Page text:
COVID-19 has swiftly plunged the nation toward a likely recession, and that has left millions of Americans understandably worried about how they're going to pay their bills over the next few months. Hopefully, these struggles will begin to ease once people are able to return to work, but the effects of COVID-19 will be felt for decades.
The pandemic has also pummeled 401(k)s, which will make saving for retirement more challenging going forward. Here's a look at three ways COVID-19 may have already hurt your retirement savings and what you can do to get things back on track.
1. Plummeting portfolios
The stock market has taken a dive since COVID-19 began to shut down the global economy, and that's caused the value of many 401(k)s to tumble. This is a big concern for retirees who depend upon their 401(k)s for support and for adults nearing retirement age who may now have to work a little longer than they'd planned so they can afford to retire comfortably. It's less concerning for younger adults who have decades to go until retirement, though it could still pose a serious problem if they try to withdraw money from their 401(k)s now. More on that below.
There isn't anything you can do to fix the state of the stock market, but you can make smart decisions about what to do with the money you still have invested in your 401(k). Look into the investment options available to you and decide if you'd like to move your money around or leave it where it is. Make sure your money is diversified between many assets and sectors and avoid emotional investing. Don't try to gamble on which companies are going to make a fortune during the pandemic or sell off your shares in established companies just because they've hit a rough patch recently. Doing that could set you back even further.
If you're already retired, trim your budget and limit how much you're withdrawing from your 401(k) until things start to bounce back. Turn to other sources, like Social Security and your government stimulus check, to help you cover your bills before reaching into your retirement savings.
2. Early withdrawals
The CARES Act has changed the rules on retirement account withdrawals, allowing penalty-free distributions to adults under 59 1/2 who have had COVID-19, have a spouse or dependent with the disease, or are experiencing financial hardship because of it. You can take money out for good and spread the tax liability out over three years or pay it all back over three years and the government will reimburse you for the taxes you've already paid. If your 401(k) allows loans, you can now borrow up to 100% of your portfolio's value or $100,000 -- twice the normal limits.
These options can seem like a lifeline if you're wondering how you're going to pay your bills and you don't want to take on credit card debt. But the short-term gain comes with long-term losses. When you withdraw money from your 401(k), you're setting yourself back and you'll have to put away even more in the future in order to save enough for your retirement. This is especially true right now with 401(k) values down so much. You'll have to sell off more of your assets to get the money you need than you would have if you'd tried to withdraw the same sum at the beginning of the year.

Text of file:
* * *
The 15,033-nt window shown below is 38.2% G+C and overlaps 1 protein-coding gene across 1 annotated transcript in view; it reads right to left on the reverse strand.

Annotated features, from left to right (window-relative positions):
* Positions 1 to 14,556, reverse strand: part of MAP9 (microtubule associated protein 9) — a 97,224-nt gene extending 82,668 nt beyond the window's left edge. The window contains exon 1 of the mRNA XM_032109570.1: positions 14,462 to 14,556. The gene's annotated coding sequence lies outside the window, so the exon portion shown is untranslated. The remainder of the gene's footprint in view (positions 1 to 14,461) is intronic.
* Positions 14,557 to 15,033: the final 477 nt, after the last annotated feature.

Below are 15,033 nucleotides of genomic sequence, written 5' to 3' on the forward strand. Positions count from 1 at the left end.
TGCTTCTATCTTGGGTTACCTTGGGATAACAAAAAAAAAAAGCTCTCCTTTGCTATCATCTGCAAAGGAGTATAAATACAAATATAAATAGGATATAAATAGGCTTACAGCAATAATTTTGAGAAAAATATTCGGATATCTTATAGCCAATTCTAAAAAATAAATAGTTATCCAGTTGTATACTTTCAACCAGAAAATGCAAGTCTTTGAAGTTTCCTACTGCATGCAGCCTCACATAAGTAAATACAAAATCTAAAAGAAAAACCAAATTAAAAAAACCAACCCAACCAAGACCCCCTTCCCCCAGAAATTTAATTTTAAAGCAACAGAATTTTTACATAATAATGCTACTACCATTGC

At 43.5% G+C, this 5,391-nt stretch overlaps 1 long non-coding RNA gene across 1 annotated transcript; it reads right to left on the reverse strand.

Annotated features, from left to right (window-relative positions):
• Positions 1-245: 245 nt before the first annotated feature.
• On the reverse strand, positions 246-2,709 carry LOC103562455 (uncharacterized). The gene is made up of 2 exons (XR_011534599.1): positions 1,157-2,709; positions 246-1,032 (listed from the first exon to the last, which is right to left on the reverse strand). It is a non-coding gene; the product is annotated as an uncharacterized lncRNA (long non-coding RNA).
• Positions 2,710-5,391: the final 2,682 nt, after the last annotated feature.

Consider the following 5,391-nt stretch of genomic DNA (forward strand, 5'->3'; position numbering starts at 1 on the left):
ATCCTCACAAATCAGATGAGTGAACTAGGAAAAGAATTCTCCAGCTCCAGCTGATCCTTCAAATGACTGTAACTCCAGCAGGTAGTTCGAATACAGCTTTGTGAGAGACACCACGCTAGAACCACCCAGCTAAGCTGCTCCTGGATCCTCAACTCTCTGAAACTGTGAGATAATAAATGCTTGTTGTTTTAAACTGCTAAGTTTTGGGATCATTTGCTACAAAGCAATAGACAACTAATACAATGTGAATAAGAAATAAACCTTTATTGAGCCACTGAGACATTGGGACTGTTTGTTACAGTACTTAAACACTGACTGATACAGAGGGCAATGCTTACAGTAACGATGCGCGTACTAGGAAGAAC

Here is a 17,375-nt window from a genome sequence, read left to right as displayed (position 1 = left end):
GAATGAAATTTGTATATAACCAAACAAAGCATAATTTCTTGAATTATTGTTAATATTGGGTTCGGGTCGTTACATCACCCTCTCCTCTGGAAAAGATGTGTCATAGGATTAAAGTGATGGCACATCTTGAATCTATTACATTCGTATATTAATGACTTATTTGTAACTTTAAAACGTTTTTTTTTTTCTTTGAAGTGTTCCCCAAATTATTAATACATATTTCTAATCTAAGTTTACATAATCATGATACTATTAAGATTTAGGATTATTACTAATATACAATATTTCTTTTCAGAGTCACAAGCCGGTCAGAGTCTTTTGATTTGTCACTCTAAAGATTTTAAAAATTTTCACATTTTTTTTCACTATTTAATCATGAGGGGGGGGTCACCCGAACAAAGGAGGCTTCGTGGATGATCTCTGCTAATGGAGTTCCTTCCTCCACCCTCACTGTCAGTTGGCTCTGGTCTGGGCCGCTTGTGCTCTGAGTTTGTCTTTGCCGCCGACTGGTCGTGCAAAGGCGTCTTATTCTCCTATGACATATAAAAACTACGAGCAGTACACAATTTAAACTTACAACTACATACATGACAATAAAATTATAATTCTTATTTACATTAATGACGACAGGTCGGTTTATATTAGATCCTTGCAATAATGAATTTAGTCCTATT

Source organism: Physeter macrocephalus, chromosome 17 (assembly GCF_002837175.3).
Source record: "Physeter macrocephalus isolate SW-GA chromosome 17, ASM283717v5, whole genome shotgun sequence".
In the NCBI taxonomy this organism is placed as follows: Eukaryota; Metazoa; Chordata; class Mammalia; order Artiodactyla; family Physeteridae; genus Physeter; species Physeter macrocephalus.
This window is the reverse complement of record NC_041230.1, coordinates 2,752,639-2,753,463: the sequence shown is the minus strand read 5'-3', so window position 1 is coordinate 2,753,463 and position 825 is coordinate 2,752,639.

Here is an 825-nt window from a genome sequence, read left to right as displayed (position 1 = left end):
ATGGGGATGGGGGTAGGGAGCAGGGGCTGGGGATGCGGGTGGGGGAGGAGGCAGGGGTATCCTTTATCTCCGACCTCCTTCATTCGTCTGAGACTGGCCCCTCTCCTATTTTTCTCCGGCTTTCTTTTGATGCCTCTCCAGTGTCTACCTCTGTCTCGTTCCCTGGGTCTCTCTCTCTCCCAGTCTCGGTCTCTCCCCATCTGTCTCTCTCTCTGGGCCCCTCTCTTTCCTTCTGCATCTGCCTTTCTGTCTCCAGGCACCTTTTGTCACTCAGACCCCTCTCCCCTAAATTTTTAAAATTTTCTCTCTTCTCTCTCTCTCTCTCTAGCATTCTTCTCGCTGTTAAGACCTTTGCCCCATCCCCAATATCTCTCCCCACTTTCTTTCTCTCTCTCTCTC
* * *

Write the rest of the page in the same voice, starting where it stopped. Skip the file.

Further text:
It's ultimately your call. If you don't withdraw money from your 401(k) and you have to take on debt to pay your bills, you might struggle to cover your expenses and set aside money for retirement in the future, so there are definitely circumstances where it's merited. But make sure you use up all your emergency savings first and explore hardship assistance programs and other options before you decide to dip into your 401(k). And if you do take money out -- whether as a withdrawal or a loan -- redo your retirement plan so you know how much you need to save going forward to retire on schedule.
3. No more employer match
Businesses are struggling right now, just like their employees. While some companies are able to keep their doors open by having their staff work remotely, they're having to make other sacrifices to stay afloat, including cutting 401(k) matches. The same thing happened during the Great Recession of 2008. Hopefully, this is a temporary measure, but when, and if, an employer match will return will vary by company.
In the meantime, try to step up your retirement savings to compensate for your lost match if you're able to. If not, contribute as much as you're able to right now, redo your retirement plan, and make necessary tweaks, like delaying your retirement date, to find a strategy that works for your budget. If your employer brings back 401(k) matching once the economy recovers a little, you can drop your personal contribution rate or keep it higher to help you grow your retirement savings even more.
We can never control every factor in retirement planning, and COVID-19 certainly makes it more challenging. But by understanding how the three above factors are affecting your 401(k) and taking proactive steps to course correct, you can still achieve your goals of a comfortable retirement.
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